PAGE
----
I don't know which cluster of words sounds more awesomely on its own — "sonic tractor beam" or "acoustic levitation." Either way, as you can see in the video above, engineers have made some pretty impressive advances in the manipulation of sound waves in order to manipulate other objects in space! There's still ways to go to make it practical, but it's nice to see people start to realize that potential.
Related, I recently read every single comic book appearance of Sean Cassidy aka Banshee, the infamously Stage Oirish X-Man with super-powered vocal cords (I swear, there's a reason TBA). In his early appearances, he uses his "sonic scream" to help himself fly, and to occasional blast villains like a sonar gun. But … that's about all he ever does with his ability for about three decades. In X-Men #119 (March 1979), he does use his powers to make a sonic wall that stops a giant manmade wave from destroying Japan. That was kinda cool. But it also injures his vocal cords, destroying any possibility of seeing any cool soundwave-based power manipulations in action in the near future. He does start to expand the use of his powers a bit in the 90s, including using them (with the help of Emma Frost) to manipulate people mentally and emotionally. But I was constantly disappointed by the fact that no one ever thought to have him use his powers for things like telekinesis — which, as we can see above, is totally possible (though he might need some help from his daughter, who is also called Banshee).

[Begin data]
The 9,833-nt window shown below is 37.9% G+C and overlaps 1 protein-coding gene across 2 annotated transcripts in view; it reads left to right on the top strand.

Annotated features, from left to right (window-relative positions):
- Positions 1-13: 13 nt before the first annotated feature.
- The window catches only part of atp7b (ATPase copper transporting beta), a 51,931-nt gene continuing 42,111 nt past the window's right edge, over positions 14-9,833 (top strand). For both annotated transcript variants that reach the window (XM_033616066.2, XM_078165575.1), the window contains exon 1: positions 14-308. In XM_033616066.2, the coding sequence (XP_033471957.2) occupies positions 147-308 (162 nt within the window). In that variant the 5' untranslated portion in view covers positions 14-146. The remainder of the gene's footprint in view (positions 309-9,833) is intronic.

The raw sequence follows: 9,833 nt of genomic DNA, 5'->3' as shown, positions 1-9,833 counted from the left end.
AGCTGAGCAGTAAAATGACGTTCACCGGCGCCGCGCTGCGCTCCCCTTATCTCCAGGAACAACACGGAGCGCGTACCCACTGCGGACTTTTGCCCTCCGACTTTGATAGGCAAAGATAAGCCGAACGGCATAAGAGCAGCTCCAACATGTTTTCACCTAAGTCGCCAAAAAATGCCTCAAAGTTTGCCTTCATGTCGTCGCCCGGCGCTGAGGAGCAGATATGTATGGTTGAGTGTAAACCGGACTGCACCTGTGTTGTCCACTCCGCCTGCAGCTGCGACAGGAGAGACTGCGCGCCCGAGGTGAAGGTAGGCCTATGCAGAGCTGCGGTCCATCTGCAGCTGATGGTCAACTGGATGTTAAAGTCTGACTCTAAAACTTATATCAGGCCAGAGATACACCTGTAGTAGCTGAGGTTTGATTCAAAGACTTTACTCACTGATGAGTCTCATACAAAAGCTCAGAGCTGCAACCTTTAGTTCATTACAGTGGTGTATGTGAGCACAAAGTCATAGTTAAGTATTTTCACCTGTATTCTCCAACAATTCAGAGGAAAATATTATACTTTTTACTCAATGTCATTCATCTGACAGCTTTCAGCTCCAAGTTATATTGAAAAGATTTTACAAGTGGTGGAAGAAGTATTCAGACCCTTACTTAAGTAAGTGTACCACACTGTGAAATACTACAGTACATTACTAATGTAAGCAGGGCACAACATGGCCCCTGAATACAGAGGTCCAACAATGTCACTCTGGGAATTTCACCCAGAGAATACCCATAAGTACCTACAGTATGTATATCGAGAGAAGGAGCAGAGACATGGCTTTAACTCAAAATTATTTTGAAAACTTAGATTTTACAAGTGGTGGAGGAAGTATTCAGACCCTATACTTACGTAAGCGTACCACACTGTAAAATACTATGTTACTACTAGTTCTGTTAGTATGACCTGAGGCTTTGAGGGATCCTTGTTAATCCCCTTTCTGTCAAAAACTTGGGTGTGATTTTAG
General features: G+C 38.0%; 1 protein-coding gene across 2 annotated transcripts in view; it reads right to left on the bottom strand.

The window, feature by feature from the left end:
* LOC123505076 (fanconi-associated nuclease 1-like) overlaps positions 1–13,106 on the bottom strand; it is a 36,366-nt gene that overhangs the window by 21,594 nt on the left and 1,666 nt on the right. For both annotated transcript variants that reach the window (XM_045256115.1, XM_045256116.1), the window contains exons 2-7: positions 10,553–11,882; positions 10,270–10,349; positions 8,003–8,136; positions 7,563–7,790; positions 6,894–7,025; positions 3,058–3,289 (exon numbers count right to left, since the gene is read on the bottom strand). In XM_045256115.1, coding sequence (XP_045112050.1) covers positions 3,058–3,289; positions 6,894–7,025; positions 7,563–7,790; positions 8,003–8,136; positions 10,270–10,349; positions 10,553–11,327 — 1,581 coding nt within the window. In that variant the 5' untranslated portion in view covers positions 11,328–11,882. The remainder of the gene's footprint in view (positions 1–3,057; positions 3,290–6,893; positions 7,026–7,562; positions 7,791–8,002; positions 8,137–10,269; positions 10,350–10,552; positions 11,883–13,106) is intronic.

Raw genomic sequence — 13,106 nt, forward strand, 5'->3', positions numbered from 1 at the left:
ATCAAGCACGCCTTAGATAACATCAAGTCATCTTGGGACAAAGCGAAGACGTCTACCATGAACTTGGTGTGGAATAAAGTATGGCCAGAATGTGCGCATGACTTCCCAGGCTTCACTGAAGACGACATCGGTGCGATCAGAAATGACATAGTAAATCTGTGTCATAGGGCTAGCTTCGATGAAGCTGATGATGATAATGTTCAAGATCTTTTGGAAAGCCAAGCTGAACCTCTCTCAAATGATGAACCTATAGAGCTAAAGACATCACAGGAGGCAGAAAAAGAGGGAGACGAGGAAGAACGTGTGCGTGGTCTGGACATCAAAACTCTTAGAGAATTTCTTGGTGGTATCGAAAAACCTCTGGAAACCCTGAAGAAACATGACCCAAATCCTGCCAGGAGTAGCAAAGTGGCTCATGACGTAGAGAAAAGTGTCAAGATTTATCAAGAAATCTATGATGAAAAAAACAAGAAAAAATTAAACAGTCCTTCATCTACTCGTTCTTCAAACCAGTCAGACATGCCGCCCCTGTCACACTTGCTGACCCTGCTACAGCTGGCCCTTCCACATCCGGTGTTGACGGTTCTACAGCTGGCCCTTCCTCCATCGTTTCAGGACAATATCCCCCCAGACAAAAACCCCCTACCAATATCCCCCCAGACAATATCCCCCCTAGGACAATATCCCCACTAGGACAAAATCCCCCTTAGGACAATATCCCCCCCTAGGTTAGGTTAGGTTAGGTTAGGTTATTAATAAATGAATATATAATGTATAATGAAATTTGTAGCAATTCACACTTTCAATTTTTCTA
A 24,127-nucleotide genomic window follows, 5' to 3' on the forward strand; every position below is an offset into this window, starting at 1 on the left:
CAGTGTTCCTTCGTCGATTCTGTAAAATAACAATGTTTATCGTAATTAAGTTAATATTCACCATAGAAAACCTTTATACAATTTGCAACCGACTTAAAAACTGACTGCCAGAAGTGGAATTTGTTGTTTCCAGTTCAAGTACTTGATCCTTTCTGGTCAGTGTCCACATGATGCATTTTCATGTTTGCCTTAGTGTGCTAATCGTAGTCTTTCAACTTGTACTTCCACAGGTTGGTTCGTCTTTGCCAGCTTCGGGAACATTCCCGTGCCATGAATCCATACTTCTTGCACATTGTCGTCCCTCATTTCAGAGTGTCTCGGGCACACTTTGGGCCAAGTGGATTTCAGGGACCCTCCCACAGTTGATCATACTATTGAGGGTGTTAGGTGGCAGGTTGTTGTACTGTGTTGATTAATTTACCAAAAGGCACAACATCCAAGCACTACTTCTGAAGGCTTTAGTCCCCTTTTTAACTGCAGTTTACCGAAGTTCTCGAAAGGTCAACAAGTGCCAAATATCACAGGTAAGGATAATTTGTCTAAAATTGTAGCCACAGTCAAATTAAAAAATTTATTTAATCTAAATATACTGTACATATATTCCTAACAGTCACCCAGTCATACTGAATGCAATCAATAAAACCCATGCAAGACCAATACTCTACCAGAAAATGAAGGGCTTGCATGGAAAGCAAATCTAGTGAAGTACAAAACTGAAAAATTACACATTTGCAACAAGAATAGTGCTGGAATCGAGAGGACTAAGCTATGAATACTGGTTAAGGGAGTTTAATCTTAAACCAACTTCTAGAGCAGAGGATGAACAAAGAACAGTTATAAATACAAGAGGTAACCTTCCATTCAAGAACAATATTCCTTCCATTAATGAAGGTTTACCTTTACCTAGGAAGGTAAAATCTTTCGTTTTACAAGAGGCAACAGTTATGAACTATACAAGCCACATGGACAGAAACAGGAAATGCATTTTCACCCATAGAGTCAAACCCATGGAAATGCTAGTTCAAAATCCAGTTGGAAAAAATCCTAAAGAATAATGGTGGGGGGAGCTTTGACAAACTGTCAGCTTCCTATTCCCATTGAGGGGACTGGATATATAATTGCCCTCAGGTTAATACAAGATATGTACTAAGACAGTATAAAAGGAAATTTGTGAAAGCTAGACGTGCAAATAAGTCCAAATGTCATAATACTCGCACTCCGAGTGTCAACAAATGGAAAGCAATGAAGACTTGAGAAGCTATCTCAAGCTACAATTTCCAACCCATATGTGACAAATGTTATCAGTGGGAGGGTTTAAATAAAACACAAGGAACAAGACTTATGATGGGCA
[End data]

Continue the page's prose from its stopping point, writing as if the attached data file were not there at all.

We've mastered acoustic levitation – and it is surprisingly useful [Michael Allen / NewScientist]